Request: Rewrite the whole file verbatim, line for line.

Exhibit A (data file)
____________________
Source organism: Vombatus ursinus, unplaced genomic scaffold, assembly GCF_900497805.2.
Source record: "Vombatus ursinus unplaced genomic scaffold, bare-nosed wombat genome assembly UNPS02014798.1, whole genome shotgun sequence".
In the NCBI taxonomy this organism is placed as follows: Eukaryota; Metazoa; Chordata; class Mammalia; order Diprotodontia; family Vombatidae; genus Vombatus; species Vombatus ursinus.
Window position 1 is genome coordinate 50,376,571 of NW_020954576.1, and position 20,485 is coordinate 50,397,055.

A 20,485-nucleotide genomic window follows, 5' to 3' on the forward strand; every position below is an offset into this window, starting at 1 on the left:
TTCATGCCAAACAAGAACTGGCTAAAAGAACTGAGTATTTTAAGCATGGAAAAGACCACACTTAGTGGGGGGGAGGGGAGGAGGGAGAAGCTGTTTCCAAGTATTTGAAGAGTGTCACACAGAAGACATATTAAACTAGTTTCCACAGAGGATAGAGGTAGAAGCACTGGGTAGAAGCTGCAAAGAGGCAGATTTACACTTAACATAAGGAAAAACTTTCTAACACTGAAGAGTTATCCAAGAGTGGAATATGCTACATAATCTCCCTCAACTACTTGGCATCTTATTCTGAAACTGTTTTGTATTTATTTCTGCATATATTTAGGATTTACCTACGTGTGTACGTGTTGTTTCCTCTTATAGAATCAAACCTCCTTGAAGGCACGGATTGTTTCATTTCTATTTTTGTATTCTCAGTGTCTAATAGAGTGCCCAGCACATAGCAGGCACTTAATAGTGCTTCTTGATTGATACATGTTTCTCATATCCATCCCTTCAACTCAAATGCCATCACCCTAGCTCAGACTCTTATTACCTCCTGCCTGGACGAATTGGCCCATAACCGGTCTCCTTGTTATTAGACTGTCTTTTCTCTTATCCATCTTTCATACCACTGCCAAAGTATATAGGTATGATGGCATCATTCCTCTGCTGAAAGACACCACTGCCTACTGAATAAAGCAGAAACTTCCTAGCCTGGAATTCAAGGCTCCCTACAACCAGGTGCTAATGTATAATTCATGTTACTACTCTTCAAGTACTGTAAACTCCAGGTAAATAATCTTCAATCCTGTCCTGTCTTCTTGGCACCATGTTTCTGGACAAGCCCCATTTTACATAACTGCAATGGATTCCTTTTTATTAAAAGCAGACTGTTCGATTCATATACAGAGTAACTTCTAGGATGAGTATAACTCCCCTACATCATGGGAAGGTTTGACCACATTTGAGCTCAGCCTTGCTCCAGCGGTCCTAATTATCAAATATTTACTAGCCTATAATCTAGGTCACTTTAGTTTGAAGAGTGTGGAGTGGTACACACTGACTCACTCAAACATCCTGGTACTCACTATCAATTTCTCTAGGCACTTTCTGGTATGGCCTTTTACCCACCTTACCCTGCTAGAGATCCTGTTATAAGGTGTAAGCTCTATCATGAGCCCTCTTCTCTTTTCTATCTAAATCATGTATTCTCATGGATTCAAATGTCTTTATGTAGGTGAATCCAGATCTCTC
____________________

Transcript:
Source organism: Vombatus ursinus, unplaced genomic scaffold, assembly GCF_900497805.2.
Source record: "Vombatus ursinus unplaced genomic scaffold, bare-nosed wombat genome assembly UNPS02014798.1, whole genome shotgun sequence".
In the NCBI taxonomy this organism is placed as follows: Eukaryota; Metazoa; Chordata; class Mammalia; order Diprotodontia; family Vombatidae; genus Vombatus; species Vombatus ursinus.
Window position 1 is genome coordinate 50,376,571 of NW_020954576.1, and position 20,485 is coordinate 50,397,055.

A 20,485-nucleotide genomic window follows, 5' to 3' on the forward strand; every position below is an offset into this window, starting at 1 on the left:
TTCATGCCAAACAAGAACTGGCTAAAAGAACTGAGTATTTTAAGCATGGAAAAGACCACACTTAGTGGGGGGGAGGGGAGGAGGGAGAAGCTGTTTCCAAGTATTTGAAGAGTGTCACACAGAAGACATATTAAACTAGTTTCCACAGAGGATAGAGGTAGAAGCACTGGGTAGAAGCTGCAAAGAGGCAGATTTACACTTAACATAAGGAAAAACTTTCTAACACTGAAGAGTTATCCAAGAGTGGAATATGCTACATAATCTCCCTCAACTACTTGGCATCTTATTCTGAAACTGTTTTGTATTTATTTCTGCATATATTTAGGATTTACCTACGTGTGTACGTGTTGTTTCCTCTTATAGAATCAAACCTCCTTGAAGGCACGGATTGTTTCATTTCTATTTTTGTATTCTCAGTGTCTAATAGAGTGCCCAGCACATAGCAGGCACTTAATAGTGCTTCTTGATTGATACATGTTTCTCATATCCATCCCTTCAACTCAAATGCCATCACCCTAGCTCAGACTCTTATTACCTCCTGCCTGGACGAATTGGCCCATAACCGGTCTCCTTGTTATTAGACTGTCTTTTCTCTTATCCATCTTTCATACCACTGCCAAAGTATATAGGTATGATGGCATCATTCCTCTGCTGAAAGACACCACTGCCTACTGAATAAAGCAGAAACTTCCTAGCCTGGAATTCAAGGCTCCCTACAACCAGGTGCTAATGTATAATTCATGTTACTACTCTTCAAGTACTGTAAACTCCAGGTAAATAATCTTCAATCCTGTCCTGTCTTCTTGGCACCATGTTTCTGGACAAGCCCCATTTTACATAACTGCAATGGATTCCTTTTTATTAAAAGCAGACTGTTCGATTCATATACAGAGTAACTTCTAGGATGAGTATAACTCCCCTACATCATGGGAAGGTTTGACCACATTTGAGCTCAGCCTTGCTCCAGCGGTCCTAATTATCAAATATTTACTAGCCTATAATCTAGGTCACTTTAGTTTGAAGAGTGTGGAGTGGTACACACTGACTCACTCAAACATCCTGGTACTCACTATCAATTTCTCTAGGCACTTTCTGGTATGGCCTTTTACCCACCTTACCCTGCTAGAGATCCTGTTATAAGGTGTAAGCTCTATCATGAGCCCTCTTCTCTTTTCTATCTAAATCATGTATTCTCATGGATTCAAATGTCTTTATGTAGGTGAATCCAGATCTCTC